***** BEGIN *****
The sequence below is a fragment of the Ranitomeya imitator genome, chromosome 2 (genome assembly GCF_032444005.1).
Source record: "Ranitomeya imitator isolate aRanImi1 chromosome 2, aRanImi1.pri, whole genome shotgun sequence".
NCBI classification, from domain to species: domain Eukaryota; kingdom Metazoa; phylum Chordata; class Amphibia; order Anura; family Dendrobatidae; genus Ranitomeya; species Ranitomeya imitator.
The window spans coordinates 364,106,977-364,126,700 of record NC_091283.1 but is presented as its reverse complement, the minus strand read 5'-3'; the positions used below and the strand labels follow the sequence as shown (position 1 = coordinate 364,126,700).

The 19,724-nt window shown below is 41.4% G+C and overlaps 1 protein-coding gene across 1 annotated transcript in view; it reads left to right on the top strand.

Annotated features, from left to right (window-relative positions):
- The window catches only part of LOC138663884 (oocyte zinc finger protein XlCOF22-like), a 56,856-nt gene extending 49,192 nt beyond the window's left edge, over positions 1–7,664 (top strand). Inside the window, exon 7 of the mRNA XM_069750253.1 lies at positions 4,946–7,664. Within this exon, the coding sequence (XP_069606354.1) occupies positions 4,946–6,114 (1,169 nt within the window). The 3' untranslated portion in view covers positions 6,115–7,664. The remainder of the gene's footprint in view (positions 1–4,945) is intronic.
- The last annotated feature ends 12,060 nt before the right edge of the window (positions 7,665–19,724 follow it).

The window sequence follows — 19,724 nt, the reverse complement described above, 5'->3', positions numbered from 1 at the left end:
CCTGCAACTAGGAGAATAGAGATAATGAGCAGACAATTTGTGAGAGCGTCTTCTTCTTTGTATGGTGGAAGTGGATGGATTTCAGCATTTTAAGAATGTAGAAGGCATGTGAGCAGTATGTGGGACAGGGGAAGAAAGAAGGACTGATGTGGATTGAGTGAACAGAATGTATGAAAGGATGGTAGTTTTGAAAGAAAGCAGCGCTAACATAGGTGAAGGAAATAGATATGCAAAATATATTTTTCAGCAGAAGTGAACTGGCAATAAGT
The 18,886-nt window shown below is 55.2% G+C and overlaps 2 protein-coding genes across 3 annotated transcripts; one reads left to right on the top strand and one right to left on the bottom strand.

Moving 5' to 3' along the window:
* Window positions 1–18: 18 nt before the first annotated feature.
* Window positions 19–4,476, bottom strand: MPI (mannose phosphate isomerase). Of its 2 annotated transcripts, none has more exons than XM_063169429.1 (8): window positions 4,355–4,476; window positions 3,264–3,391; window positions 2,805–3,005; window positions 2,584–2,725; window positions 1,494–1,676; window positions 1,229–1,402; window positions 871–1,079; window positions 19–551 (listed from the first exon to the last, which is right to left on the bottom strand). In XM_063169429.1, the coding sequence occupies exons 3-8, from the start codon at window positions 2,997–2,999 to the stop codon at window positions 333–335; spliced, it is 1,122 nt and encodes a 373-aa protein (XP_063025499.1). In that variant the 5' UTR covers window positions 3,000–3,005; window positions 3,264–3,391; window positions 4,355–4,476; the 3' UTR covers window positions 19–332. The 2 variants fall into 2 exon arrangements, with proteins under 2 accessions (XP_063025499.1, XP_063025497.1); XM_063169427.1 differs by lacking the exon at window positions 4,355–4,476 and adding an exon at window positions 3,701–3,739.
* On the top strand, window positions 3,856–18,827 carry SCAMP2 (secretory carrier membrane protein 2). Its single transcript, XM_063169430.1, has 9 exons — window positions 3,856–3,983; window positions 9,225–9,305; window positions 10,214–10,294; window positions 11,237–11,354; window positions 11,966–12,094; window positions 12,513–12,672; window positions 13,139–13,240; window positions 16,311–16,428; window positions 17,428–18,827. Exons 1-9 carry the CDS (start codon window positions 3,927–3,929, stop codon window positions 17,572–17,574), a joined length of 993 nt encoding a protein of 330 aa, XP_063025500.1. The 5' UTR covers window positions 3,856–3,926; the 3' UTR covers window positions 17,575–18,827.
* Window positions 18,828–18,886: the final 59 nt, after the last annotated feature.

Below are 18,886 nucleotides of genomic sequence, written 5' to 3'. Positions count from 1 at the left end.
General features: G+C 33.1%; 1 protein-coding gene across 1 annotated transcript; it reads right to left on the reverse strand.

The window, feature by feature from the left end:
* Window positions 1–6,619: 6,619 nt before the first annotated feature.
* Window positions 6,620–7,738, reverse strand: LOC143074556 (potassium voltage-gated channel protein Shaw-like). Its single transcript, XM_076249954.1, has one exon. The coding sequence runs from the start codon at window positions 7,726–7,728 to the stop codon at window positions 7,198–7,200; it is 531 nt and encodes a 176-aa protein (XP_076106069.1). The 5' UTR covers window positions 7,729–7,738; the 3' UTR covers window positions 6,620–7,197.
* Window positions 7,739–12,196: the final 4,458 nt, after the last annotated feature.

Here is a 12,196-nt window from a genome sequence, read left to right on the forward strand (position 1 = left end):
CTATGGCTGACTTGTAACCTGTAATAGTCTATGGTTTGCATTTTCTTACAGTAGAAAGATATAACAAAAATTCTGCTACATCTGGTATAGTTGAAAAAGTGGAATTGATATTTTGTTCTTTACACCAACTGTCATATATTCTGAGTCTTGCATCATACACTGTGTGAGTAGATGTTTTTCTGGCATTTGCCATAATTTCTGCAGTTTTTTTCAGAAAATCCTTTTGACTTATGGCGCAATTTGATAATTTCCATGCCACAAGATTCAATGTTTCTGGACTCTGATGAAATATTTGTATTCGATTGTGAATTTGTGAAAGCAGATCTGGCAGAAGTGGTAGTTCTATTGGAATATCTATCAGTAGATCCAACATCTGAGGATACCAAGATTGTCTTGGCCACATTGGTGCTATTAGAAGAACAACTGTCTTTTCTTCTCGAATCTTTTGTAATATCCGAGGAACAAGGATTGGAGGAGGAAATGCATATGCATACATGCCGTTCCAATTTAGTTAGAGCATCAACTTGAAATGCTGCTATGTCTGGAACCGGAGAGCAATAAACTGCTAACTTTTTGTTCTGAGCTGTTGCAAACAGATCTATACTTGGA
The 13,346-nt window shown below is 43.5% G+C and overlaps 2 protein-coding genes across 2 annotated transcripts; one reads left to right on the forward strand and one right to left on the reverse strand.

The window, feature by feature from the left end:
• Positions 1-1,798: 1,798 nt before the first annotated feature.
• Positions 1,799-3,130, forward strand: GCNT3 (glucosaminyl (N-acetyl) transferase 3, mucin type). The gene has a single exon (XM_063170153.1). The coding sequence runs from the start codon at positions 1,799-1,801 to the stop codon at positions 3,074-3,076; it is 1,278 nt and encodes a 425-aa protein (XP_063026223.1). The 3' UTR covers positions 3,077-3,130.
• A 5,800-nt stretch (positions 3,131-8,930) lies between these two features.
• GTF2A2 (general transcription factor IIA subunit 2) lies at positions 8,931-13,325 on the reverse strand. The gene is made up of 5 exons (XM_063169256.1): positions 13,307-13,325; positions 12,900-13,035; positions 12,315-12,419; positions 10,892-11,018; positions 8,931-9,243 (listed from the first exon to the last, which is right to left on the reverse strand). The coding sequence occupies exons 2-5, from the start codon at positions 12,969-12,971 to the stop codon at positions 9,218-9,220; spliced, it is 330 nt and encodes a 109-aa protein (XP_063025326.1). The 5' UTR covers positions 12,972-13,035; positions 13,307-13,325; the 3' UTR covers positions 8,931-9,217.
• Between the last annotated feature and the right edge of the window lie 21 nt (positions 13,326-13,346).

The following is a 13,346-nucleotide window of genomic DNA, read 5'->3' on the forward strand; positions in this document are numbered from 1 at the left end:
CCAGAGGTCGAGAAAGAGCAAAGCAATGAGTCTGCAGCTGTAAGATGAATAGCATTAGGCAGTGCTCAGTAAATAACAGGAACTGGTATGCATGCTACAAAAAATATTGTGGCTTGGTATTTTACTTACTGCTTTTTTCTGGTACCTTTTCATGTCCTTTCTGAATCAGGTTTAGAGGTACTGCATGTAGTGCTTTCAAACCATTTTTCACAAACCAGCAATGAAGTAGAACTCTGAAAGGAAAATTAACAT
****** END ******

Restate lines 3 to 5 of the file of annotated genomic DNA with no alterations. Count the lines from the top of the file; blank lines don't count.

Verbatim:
NCBI classification, from domain to species: domain Eukaryota; kingdom Metazoa; phylum Chordata; class Amphibia; order Anura; family Dendrobatidae; genus Ranitomeya; species Ranitomeya imitator.
The window spans coordinates 364,106,977-364,126,700 of record NC_091283.1 but is presented as its reverse complement, the minus strand read 5'-3'; the positions used below and the strand labels follow the sequence as shown (position 1 = coordinate 364,126,700).

The 19,724-nt window shown below is 41.4% G+C and overlaps 1 protein-coding gene across 1 annotated transcript in view; it reads left to right on the top strand.